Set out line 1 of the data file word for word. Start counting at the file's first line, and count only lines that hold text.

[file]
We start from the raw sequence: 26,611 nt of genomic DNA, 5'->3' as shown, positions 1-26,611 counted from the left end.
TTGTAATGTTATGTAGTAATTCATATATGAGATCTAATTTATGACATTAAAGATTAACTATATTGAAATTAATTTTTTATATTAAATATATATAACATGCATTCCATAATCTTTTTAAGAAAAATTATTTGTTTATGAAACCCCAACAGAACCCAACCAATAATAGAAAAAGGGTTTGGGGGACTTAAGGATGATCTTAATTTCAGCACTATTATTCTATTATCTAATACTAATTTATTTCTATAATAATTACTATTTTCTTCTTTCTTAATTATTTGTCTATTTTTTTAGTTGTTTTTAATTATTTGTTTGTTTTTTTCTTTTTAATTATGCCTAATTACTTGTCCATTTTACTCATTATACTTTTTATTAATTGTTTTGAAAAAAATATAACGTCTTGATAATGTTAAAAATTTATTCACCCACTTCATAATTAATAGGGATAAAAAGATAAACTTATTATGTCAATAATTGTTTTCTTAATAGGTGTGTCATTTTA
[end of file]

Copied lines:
We start from the raw sequence: 26,611 nt of genomic DNA, 5'->3' as shown, positions 1-26,611 counted from the left end.